A. It was pretty obvious for me once I heard what the foundation was all about and if I’d like to be part of the team to set up the Wings for Life World Run. Of course I said yes! It was such a huge task and all I’d learnt in setting up my own event, Go Dad Run, helped me in hopefully delivering exactly what they wanted for Wings for Life.
As the international sport director my role is to go and visit some of the race venues, meet the project leaders around the world and see how they are engaging with the project, make sure our ambassadors are engaged and really create as much enthusiasm as possible globally. When I get to the race control centre in May I’ll be there talking to the press and media and liaising with the teams on the ground to make sure they need help with anything.
Q. Ok there have been three editions of the race so far. Have they all run smooth as butter, or have there been any organizational challenges to overcome along the way?
A. A huge global event such as the Wings for Life World Run never comes without its own set of challenges and we anticipate things to go wrong from time to time, however we have a fantastic team of people across the world who are dedicated to the project which means that we can resolve any issues straight away. As a team we never take anything for granted and see each challenge as an opportunity to improve.
Q. Any particular moments during the events that have really stood out for you on an emotional or just memorable level?
A. When we watch the event from the global race control centre it’s quite breath-taking to see the emotion people show when they’ve been caught by the catcher car.
I think it’s great when you see people suddenly accelerate as soon as they see the catcher car coming up behind them and you can see in people’s emotions, not the relief, but almost a sense of disappointment that they’ve finally been caught which is great in a sense, because I want people to return the year after and try and push themselves further!
For me it’s always amazing to watch people and at the end of the event when they get together they really understand why they are doing it and you can see that people are truly touched by the event, whether you see people hugging people in wheelchairs, their family, their friends, it’s a very emotional time for them and its that emotional honesty I love to see.
Q. We’re an ultra running website by trade, so interested to know roughly, what proportion of competitors break the 26.2-mile marathon barrier? What’s the furthest someone’s ran and who are they?
A. Well, last year the winner of the men, Giorgio Calcaterra, got to 88km before he was caught by the car and around 450 men made the marathon distance globally.
The winning woman was Kaori Yoshida who ran 65km and around 45 women made the marathon distance. It’s quite a healthy percentage of people who actually make that marathon mark.
Q. Impressive! Is there still time for people to enter the 2017 event?
A. Yes! Get involved, check out the website, choose your location and I’ll see you on the TV from global race control!
Q. On to the charitable side of the event and really the primary purpose of it all. Are we seeing progress made in spinal cord injury research as a result of the 13.8 million euros raised from the past three races?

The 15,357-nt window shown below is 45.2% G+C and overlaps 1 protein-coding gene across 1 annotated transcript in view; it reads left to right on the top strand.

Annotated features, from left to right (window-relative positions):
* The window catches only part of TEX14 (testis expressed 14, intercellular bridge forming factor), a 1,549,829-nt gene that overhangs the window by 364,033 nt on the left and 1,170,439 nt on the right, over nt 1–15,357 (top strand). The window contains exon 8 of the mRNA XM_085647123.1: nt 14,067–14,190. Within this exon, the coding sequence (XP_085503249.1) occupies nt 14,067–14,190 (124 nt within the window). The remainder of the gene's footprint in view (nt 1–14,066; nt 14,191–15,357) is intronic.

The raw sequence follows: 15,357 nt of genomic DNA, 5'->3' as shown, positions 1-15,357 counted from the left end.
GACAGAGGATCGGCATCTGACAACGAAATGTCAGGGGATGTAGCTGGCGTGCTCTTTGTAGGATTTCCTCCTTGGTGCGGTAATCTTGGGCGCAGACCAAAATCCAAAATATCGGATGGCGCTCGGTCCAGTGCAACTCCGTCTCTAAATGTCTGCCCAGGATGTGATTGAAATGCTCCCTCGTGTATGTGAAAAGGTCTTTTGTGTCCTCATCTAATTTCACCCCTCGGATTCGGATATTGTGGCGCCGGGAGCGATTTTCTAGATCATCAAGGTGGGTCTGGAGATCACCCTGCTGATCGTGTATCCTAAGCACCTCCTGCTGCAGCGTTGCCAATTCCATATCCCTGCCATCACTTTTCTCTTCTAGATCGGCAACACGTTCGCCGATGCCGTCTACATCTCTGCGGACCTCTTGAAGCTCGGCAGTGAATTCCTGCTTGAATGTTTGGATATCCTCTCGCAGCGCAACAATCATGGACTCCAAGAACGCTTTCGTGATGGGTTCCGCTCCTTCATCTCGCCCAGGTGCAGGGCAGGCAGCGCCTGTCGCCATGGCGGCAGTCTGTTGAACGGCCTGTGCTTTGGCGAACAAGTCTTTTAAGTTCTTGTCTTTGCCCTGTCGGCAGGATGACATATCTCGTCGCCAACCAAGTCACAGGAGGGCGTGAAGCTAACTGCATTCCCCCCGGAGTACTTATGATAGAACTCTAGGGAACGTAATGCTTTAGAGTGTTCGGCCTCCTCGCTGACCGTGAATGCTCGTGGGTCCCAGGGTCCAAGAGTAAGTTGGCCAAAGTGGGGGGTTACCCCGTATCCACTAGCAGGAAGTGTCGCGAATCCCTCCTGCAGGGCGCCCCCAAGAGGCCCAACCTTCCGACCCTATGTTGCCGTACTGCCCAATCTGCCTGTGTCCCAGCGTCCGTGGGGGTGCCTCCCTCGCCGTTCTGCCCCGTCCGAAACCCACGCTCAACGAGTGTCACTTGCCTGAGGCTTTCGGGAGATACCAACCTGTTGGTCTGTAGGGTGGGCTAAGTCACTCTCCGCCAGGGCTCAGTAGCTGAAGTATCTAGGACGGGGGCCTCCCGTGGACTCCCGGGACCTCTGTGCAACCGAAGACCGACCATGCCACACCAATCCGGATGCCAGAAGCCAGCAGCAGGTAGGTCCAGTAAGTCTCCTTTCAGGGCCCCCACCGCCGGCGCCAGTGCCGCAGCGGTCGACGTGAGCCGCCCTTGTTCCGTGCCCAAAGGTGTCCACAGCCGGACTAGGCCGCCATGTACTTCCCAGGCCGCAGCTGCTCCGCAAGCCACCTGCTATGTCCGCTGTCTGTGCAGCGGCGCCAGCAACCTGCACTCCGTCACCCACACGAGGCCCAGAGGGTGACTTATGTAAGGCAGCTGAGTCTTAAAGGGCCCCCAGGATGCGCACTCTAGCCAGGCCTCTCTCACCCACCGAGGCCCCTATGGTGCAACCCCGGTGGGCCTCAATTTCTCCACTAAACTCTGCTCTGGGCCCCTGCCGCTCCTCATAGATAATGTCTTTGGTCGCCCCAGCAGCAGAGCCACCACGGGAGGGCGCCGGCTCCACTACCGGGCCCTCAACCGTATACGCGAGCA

A. Yes we are! We have had some great collaborations with the Christopher Reeves Foundation and there are some incredible strides being made in research.
If you check out the Wings for Life Foundation website you can certainly find out more information on what we are doing. There has been some exciting progress already but still so much more to be done!
To date Wings for Life has funded 142 spinal cord research projects worldwide. Our scientists work at well respected institutes such as Cambridge University (UK), Harvard Medical School (USA), Karolinska Institute (Sweden) and Charité Berlin (Germany).
Q. Fantastic. Ok to wrap this up, have you got any exciting future projects brewing away?
A. As well as working with the Wings for Life Foundation, I started my own charitable project, Go Dad Run, back in 2013 after two of my uncles developed prostate cancer. Unfortunately, one of them lost his battle with cancer which is what spurred me on to establish the Go Dad Run race series.
Since our inaugural race back in 2013, we’ve since grown to hold a number of races all across the UK and we now support a number of national and local charities who focus on the research and treatment of cancers, support of cancer sufferers and support for men with mental health issues.
We work closely with Prostate Cancer UK, Bowel Cancer UK, Orchid Cancer Care and CALM – Campaign Against Living Miserably. All of which do fantastic work to support men across the UK who are suffering with cancers and mental health issues.
It seems that it is still such a taboo subject for men to talk about their health, but not talking about it or being open about any problems men might have will just delay any possible treatment.
Go Dad Run is open to men and boys of all ages to get involved and I initially set up Go Dad Run to raise funds and awareness for men’s health issues but it’s actual manifested into much more than that. Go Dad Run is a national community of male runners, walkers and joggers who want to help share our message; let’s talk, let’s be proactive, let’s keep ourselves healthy!
You can register to participate and find out more info on our social media pages or website www.godadrun.co.uk.
Thanks so much Colin it’s been a pleasure.
Photo credit: Red Bull Content Pool.